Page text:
Recently read: « The Forgotten Garden » by Kate Morton

The Forgotten Garden by Kate Morton

The Forgotten Garden by Kate Morton

In 1913, a ship arrives in Australia from London with a four-year-old girl travelling alone on board. She carries nothing but a small suitcase with a book of fairy tales inside, and she says she cannot remember her name. All she remembers is that a lady she calls The Authoress told her she would come back for her. In Brisbane, 2005, Cassandra inherits an old cottage in Cornwall from her recently deceased grandmother, a cottage of whose existence she had no idea. Her grandmother, Nell, was once the little girl on that ship. Cassandra follows her footsteps and travels to England to help solve the mystery of her past.

And so begins a story that is full of things I love: an old house in Cornwall, Blackhurst Manor, full of family secrets going back to Victorian and Edwardian times; a family mystery and a literary mystery; an appearance by Frances Hodgson Burnett; old tales of Cornish smugglers and cursed ships; and there’s even the inclusion of some of Eliza Makepeace’s (the mysterious Authoress) fairy tales in the book. In addition to all this, the book itself is absolutely beautiful: look at this picture Chelle took of the inside cover.

This is a story with many characters living in different time periods, and it’s told in the third person. And then, like I said, there are letters, journals, bits of books, etc. Which leads me to another problem: all these voices sounded exactly alike. The writing style was always the same, no matter if we were reading a letter, an excerpt from an academic text, a fairy tale, or a piece of the story proper. So I couldn’t bring myself to fully believe those voices from the past.

On top of everything, I had a lot of trouble connecting with the characters. Most of the time they just irritated me. There’s a romance involving Cassandra, the modern day character, and scenes that are meant to be touching had me rolling my eyes. And as for her grandmother, Nell—this probably sounds horribly unsympathetic of me, but I just couldn’t understand why being told she was adopted ruined her life. Don’t worry, this is not a spoiler; it happens in the first ten pages of the book or so. She is 21 when her father tells her the truth, and from then on she completely withdraws from the family who raised and loved her for seventeen years, all because they’re not her “real” family. I know that adopted kids sometimes have trouble adjusting to the truth, especially if it was hidden from them for so long. But to be so bitter about it for the rest of her life (and she lived a long life) just seemed so melodramatic to me.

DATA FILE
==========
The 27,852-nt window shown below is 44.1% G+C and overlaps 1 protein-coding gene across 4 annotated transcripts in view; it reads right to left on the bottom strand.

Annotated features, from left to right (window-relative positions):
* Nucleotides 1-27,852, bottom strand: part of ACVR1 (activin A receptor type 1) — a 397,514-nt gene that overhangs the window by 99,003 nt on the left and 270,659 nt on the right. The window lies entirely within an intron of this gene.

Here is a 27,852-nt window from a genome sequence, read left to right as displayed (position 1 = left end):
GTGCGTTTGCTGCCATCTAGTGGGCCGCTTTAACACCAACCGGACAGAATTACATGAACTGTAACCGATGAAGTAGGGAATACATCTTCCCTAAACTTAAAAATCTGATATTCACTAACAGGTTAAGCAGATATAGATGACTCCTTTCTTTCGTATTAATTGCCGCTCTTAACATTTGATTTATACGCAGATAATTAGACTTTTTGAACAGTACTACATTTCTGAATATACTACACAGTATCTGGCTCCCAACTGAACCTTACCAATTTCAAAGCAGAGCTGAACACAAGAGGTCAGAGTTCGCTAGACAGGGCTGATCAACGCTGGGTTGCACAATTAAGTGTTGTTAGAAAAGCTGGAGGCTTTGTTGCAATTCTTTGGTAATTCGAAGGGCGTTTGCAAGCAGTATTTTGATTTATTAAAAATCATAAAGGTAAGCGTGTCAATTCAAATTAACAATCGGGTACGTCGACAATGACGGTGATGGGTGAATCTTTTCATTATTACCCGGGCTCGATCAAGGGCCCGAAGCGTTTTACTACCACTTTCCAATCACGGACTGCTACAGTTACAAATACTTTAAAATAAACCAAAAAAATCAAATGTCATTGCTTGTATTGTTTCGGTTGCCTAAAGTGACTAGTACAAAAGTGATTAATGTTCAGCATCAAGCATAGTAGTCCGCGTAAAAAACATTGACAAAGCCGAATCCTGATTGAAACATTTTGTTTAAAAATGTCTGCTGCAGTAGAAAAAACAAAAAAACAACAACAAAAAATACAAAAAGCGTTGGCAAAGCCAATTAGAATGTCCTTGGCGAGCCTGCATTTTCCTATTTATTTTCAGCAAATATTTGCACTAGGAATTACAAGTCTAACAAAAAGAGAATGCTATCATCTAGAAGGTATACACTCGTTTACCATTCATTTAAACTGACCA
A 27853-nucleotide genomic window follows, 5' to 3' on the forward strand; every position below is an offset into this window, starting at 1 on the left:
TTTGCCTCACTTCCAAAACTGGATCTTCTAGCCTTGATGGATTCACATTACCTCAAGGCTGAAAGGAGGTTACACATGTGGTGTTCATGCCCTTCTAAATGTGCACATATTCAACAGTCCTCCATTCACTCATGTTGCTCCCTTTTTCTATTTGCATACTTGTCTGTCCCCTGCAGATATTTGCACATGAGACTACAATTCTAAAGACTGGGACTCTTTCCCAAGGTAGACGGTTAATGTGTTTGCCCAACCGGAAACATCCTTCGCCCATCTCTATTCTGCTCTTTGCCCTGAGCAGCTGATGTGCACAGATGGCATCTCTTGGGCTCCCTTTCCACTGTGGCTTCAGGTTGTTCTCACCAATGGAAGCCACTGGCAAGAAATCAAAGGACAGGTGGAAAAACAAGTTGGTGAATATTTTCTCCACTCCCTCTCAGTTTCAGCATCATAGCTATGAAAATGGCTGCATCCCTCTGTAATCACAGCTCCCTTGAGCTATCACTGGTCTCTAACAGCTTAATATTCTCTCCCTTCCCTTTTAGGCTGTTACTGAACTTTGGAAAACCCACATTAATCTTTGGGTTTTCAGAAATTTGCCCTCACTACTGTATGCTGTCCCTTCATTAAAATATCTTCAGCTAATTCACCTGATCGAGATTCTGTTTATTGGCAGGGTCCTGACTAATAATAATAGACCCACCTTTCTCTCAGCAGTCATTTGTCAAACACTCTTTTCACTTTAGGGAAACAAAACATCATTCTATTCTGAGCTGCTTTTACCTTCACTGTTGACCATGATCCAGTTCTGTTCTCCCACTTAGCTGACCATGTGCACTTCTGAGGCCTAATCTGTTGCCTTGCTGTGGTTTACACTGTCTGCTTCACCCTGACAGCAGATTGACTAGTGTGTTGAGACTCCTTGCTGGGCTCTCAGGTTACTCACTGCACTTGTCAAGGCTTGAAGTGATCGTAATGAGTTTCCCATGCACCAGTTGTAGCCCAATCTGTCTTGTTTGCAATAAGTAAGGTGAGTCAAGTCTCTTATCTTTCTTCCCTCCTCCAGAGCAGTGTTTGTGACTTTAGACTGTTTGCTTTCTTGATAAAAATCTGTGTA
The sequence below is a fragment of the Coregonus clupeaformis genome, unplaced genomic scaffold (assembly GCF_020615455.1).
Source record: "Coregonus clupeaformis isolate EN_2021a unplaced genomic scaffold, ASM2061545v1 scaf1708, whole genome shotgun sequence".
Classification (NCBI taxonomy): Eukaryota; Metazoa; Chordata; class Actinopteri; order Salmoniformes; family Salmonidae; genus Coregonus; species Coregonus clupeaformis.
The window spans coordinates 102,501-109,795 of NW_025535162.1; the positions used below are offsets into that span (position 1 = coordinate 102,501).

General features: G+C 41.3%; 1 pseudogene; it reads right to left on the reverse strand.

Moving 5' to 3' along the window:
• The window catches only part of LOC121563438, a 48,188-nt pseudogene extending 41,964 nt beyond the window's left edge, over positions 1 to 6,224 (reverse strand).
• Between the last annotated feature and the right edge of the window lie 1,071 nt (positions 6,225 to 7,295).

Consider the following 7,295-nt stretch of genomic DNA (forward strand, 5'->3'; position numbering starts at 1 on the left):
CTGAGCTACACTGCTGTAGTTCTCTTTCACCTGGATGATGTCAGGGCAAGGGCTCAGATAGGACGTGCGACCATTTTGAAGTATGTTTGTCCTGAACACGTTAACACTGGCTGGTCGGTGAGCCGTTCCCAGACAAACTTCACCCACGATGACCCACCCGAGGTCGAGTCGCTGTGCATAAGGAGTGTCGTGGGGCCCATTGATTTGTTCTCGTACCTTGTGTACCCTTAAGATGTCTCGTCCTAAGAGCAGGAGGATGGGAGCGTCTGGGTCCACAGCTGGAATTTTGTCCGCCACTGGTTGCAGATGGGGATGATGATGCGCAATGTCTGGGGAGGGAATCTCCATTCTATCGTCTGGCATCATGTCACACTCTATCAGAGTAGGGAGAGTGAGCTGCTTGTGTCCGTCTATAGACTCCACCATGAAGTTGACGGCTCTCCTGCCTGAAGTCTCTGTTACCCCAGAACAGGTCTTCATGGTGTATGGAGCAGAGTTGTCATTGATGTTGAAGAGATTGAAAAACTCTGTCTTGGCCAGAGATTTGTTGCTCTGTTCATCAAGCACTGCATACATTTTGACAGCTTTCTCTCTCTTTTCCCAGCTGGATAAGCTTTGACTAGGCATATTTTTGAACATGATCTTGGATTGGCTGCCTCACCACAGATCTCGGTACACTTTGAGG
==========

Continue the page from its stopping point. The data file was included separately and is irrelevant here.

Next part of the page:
The whole book was a huge dramafest, and I’ll be the first to admit that dramafests can be kind of awesome—especially if old Victorian skeletons in the closet are involved. And sometimes it was awesome. But most of the time it was just too much. Also, the solution to mystery is obvious to readers because we are watching events unfold in the present and in the past. So the false clues Cassandra follows are, to us, obviously false, except she can’t possibly know. And okay, it’s not really her fault—but, to me at least, watching characters take forever to figure out what the reader knows all along is just annoying.

Having said that, I did read all 659 pages of it, and it didn’t even take me long. Considering how much I disliked the writing, that’s saying a lot. To be honest, towards the end I must have been getting used to it, because it didn’t bother me as much anymore.

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